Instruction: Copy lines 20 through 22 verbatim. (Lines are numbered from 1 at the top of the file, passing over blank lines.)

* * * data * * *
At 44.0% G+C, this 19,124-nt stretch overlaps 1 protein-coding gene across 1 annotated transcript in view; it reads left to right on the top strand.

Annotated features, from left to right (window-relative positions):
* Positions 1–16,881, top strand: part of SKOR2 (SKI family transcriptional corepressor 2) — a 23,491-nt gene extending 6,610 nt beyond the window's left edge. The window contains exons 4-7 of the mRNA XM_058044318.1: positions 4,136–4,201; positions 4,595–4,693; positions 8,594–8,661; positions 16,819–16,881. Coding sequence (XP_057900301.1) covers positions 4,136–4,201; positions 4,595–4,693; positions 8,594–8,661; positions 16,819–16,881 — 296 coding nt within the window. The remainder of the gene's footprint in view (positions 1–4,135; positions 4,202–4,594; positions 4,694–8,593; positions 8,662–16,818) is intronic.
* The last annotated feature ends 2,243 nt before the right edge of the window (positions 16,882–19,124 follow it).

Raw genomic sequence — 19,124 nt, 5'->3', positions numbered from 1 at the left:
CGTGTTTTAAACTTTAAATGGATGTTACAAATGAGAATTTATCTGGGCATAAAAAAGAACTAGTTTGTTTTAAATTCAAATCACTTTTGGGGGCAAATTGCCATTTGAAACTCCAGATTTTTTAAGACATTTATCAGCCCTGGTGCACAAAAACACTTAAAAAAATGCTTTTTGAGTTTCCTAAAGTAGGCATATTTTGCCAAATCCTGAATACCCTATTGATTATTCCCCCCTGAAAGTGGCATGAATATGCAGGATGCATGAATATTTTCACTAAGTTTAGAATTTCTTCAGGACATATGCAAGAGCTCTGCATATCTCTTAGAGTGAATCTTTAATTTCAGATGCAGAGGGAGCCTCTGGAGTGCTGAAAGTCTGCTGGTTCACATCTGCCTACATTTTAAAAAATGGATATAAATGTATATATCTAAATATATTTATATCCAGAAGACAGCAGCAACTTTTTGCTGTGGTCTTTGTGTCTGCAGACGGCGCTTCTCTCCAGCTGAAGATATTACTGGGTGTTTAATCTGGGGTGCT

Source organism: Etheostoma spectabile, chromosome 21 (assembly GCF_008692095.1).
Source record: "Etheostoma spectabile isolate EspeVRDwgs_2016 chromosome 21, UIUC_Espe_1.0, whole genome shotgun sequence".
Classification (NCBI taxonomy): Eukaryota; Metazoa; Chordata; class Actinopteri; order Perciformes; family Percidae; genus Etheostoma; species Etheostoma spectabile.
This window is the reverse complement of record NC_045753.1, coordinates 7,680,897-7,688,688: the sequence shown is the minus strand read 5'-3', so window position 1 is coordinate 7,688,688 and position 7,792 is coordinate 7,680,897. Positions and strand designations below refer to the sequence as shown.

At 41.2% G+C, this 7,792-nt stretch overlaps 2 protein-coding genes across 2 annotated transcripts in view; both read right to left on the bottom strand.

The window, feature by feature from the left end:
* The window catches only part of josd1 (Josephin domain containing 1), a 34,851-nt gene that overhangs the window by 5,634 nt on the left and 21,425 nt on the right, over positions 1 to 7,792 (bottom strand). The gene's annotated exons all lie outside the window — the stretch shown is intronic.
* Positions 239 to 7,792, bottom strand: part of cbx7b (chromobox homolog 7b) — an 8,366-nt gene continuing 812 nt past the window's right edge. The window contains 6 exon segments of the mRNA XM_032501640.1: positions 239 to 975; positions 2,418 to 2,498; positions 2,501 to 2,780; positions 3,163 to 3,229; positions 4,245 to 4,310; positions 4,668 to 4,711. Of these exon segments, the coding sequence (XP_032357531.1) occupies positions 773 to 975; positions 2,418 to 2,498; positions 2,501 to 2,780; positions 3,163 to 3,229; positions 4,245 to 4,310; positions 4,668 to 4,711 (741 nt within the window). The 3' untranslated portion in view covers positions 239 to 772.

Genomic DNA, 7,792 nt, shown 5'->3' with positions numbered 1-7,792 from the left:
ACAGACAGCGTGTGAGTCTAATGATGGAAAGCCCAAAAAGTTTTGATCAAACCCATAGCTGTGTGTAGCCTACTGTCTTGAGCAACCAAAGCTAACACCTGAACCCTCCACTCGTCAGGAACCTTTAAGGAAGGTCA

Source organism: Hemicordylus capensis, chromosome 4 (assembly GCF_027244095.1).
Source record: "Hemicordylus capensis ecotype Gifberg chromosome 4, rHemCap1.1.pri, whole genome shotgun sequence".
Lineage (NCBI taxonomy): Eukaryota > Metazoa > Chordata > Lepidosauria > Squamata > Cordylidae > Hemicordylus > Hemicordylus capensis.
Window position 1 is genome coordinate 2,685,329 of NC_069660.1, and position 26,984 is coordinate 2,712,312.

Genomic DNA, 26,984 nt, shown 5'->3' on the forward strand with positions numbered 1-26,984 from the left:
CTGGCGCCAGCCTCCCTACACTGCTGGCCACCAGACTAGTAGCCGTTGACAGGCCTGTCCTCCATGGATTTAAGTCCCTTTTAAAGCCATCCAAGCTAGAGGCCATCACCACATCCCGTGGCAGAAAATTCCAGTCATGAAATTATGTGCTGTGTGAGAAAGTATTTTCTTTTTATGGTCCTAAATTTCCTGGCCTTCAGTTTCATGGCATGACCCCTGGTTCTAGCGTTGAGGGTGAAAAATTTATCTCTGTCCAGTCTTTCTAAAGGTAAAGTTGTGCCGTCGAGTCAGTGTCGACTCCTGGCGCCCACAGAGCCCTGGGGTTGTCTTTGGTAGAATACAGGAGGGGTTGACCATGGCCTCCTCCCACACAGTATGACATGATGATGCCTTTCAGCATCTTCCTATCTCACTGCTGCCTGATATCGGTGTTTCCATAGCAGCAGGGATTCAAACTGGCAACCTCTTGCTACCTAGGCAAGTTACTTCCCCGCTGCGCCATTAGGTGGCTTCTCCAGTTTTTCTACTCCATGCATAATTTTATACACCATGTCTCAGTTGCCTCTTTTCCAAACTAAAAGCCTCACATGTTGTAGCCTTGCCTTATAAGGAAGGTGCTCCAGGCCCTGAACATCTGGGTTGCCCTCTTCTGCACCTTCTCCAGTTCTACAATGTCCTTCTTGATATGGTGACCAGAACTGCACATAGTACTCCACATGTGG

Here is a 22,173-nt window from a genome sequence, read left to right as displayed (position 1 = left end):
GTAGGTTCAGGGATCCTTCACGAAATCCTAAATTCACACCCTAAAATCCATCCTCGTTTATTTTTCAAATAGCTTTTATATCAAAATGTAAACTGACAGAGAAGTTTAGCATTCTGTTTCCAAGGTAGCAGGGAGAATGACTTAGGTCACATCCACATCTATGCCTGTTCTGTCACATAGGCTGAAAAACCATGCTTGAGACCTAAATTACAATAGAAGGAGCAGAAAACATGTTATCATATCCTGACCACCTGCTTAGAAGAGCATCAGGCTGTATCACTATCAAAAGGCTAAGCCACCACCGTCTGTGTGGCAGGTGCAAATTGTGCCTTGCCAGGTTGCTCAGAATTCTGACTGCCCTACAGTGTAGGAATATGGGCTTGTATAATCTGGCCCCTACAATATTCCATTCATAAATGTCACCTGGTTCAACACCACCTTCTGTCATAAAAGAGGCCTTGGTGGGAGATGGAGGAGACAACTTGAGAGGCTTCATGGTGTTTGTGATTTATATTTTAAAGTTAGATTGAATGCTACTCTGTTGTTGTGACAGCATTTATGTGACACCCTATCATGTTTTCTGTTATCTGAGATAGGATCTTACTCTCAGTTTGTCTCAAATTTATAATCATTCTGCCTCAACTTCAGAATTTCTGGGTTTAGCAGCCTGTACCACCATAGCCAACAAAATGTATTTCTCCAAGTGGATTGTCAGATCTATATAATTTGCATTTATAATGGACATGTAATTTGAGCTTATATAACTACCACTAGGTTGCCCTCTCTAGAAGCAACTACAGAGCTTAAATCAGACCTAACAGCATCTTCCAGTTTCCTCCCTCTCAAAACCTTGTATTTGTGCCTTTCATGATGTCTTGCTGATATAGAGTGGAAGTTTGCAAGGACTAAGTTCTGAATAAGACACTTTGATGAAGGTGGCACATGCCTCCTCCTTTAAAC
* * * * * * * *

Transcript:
Window position 1 is genome coordinate 2,685,329 of NC_069660.1, and position 26,984 is coordinate 2,712,312.

Genomic DNA, 26,984 nt, shown 5'->3' on the forward strand with positions numbered 1-26,984 from the left:
CTGGCGCCAGCCTCCCTACACTGCTGGCCACCAGACTAGTAGCCGTTGACAGGCCTGTCCTCCATGGATTTAAGTCCCTTTTAAAGCCATCCAAGCTAGAGGCCATCACCACATCCCGTGGCAGAAAATTCCAGTCATGAAATTATGTGCTGTGTGAGAAAGTATTTTCTTTTTATGGTCCTAAATTTCCTGGCCTTCAGTTTCATGGCATGACCCCTGGTTCTAGCGTTGAGGGTGAAAAATTTATCTCTGTCCAGTCTTTCTAAAGGTAAAGTTGTGCCGTCGAGTCAGTGTCGACTCCTGGCGCCCACAGAGCCCTGGGGTTGTCTTTGGTAGAATACAGGAGGGGTTGACCATGGCCTCCTCCCACACAGTATGACATGATGATGCCTTTCAGCATCTTCCTATCTCACTGCTGCCTGATATCGGTGTTTCCATAGCAGCAGGGATTCAAACTGGCAACCTCTTGCTACCTAGGCAAGTTACTTCCCCGCTGCGCCATTAGGTGGCTTCTCCAGTTTTTCTACTCCATGCATAATTTTATACACCATGTCTCAGTTGCCTCTTTTCCAAACTAAAAGCCTCACATGTTGTAGCCTTGCCTTATAAGGAAGGTGCTCCAGGCCCTGAACATCTGGGTTGCCCTCTTCTGCACCTTCTCCAGTTCTACAATGTCCTTCTTGATATGGTGACCAGAACTGCACATAGTACTCCACATGTGG